Harness Service Reliability Management (SRM) module helps engineering and DevOps teams to balance feature velocity and bug fixes along with the stability and reliability needs in a production environment.
Harness SRM enables teams to:
- Practice Service Level Objective (SLO) driven software delivery to ensure that users receive agreed-upon service levels.
- Maintain an equilibrium between innovation and delivery of reliable services with well-defined SLOs.
- Define service reliability goals in the form of SLOs and Error Budgets.
- Identify and rollback deployments, when it impacts SLOs or when the Error Budget gets depleted in production after rollout.
- Set reliability guardrails within the CI/CD Pipeline.
- Practice Shift left reliability in CI/CD Pipeline through SLO-driven governance policies as well as ML-powered service reliability checks.
- Identify and resolve bugs before they reach production, and cut down the feedback cycle.
Key capabilities of Harness SRM are:
This topic explains the basic concepts of Service Reliability Management (SRM).
A Service Level Objective (SLO) is an agreed-upon objective or a reliability target value for a system's availability, measured by service level indicator (SLI) metrics. It is the minimum reliability level, in terms of customer expectations, that you expect a service to achieve most of the time. SLOs are reasonable approximation of user experiences which lets you discover the right balance between velocity and quality. For example, consider a scenario wherein a team is consistently meeting its reliability goals, it can increase its velocity of feature releases. However, if the goals are not being met, it results in outages, performance degradation, and so on. The team must then first work on stability and reliability needs before adding new features. SLOs help to balance the possible negative consequences and the lack of availability.
SLIs or service level indicators are metrics that can be monitored and act as quantifiable indicators of user experience. These metrics measure the service’s behavior and are documented in service level agreements (SLAs). Some examples of SLIs are error rate, latency, availability, and system throughput. Harness SRM currently has two SLIs - Latency and Availability.
An Error Budget is the measure of acceptable unreliability that a Service can afford before a customer is impacted. Developers can take more risks or make safer choices depending on whether the Service is within its budget. As long as the Service runs flawlessly, you can spend the Error Budget as you like, but the moment it meets, or exceeds the configured Error Budget, all the releases are frozen until the errors are reduced to a level that meets the contractual promises. Error Budget allows you to accommodate planned or unplanned downtime of a service that is unavoidable in practice.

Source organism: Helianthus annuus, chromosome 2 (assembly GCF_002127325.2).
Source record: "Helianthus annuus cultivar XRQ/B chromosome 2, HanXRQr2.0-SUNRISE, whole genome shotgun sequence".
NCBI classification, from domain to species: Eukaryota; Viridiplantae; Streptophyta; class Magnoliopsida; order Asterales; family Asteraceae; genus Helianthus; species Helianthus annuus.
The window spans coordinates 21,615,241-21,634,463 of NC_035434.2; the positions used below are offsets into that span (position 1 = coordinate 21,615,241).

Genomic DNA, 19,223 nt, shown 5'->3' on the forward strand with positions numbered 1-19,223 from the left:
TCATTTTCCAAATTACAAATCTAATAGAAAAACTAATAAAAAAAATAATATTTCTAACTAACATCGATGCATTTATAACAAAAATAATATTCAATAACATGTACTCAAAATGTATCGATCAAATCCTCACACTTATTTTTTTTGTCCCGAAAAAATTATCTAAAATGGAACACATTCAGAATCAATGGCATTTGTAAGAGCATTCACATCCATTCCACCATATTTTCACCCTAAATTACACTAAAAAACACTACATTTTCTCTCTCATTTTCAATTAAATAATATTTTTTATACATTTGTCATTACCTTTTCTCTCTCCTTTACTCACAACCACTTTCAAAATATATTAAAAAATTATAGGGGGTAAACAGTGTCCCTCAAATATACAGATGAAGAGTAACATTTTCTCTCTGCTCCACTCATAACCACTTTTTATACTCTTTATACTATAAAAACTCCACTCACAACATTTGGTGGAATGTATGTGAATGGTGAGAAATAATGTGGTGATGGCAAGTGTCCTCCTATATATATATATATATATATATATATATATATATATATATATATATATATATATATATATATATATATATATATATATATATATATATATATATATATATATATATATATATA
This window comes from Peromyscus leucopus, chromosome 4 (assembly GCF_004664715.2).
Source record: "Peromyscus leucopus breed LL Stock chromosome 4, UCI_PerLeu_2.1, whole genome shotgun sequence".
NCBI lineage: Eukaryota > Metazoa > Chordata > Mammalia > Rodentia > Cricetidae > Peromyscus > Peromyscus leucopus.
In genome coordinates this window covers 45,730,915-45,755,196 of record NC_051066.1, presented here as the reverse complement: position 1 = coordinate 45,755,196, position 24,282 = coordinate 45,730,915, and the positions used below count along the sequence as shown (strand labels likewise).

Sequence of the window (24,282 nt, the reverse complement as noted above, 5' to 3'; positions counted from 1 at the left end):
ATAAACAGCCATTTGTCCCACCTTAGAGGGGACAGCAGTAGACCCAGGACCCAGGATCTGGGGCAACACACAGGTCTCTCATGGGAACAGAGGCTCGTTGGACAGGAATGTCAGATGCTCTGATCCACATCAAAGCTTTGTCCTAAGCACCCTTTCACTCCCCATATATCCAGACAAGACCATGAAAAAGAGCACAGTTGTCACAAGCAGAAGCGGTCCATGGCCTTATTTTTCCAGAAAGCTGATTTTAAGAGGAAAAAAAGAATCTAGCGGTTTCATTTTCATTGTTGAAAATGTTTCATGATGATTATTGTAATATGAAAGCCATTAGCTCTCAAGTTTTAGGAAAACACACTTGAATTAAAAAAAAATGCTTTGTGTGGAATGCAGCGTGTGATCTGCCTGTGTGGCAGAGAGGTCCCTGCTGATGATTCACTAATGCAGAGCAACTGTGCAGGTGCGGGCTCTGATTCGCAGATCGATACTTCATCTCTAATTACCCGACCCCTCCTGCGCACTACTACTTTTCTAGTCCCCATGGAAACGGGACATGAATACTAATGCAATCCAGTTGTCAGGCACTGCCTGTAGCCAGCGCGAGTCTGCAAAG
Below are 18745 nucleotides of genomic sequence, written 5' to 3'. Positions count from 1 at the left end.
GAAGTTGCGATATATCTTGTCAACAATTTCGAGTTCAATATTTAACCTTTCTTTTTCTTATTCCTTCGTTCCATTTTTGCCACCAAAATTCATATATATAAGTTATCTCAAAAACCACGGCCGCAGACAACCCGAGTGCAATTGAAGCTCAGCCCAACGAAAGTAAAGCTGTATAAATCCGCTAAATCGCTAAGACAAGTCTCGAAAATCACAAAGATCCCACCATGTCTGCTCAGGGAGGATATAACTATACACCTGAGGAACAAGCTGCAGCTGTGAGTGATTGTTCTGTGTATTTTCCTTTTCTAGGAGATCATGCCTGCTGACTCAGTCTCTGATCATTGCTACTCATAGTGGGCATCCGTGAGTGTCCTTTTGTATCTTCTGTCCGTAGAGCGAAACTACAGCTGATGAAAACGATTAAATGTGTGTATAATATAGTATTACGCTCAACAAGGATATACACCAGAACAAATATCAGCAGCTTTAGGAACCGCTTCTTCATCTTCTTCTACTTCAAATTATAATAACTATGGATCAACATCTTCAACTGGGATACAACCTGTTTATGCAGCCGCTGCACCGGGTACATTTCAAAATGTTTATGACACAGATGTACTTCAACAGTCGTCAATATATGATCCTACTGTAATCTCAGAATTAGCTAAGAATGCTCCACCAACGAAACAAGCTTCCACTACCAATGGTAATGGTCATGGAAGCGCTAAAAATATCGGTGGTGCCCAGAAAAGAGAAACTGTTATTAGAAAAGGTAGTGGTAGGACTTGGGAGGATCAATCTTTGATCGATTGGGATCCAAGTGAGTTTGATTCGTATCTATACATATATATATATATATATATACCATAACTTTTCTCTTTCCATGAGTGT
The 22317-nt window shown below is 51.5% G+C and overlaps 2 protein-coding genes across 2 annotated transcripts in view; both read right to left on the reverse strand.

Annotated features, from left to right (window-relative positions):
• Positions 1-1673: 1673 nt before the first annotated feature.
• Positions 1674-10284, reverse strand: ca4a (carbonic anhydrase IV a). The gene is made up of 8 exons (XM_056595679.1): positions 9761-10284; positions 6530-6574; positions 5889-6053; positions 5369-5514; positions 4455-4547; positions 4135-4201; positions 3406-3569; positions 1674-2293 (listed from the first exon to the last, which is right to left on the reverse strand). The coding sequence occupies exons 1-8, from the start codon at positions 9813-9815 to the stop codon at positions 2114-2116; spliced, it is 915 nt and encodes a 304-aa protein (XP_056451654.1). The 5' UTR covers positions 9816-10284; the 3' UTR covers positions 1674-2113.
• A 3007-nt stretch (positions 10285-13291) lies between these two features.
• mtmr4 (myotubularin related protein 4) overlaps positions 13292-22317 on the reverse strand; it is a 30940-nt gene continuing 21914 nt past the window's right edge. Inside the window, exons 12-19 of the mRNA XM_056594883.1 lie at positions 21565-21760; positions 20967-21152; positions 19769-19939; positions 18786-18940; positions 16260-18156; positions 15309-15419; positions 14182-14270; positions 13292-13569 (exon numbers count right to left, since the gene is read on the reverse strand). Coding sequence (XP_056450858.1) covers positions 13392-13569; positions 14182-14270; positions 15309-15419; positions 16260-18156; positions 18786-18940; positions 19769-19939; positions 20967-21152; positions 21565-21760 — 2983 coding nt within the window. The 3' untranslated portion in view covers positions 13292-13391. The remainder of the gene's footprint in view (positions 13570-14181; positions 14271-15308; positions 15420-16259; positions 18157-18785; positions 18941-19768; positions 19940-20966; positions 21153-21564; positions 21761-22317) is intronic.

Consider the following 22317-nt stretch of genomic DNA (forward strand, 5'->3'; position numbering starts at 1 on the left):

Remaining Error Budget
The remaining Error Budget is a measure of the risk that can be safely undertaken enabling you to decide the rate of deployment.
A user journey is a visualization of a user's interaction with a service to achieve a specific goal over time and across different channels. The potential customer touch points are logged and provide an essence of the whole experience from the user’s perspective. Creating a user journey enables you to:
- Map the relationship between a customer and an organization
- Identify points of friction and opportunities
A Harness Monitored Service is a Service and Environment combination that Harness monitors for:
- Any changes, such as deployments, infrastructure changes (Kubernetes events, auditing, etc), and incidents (PagerDuty)
- Any health trend deviations using logs and metrics obtained from APM and Logging tools respectively
A Health Source monitors changes in health trends of the Service using logs or metrics collected from an APM or logging tool.
Harness supported Health Sources:
- Google Cloud Operations
- New Relic
- Splunk Observability
- AWS CloudWatch
Harness offers support for all major APM vendors, but there are cases where a customized APM is needed. The Custom Health Source lets you customize APMs of your choice.
A Change Source monitors change events related to deployments, infrastructure changes, and incidents. It derives specific data points about all the services and its components into a single place which can be simply parsed and analyzed. This enables you to immediately understand what's been changed, why it was changed, and when did the change occur across the board.
Service Health is basically the Health Score aggregated from multiple Health Sources. This helps you analyze the impact of an issue on your organization's business services and applications.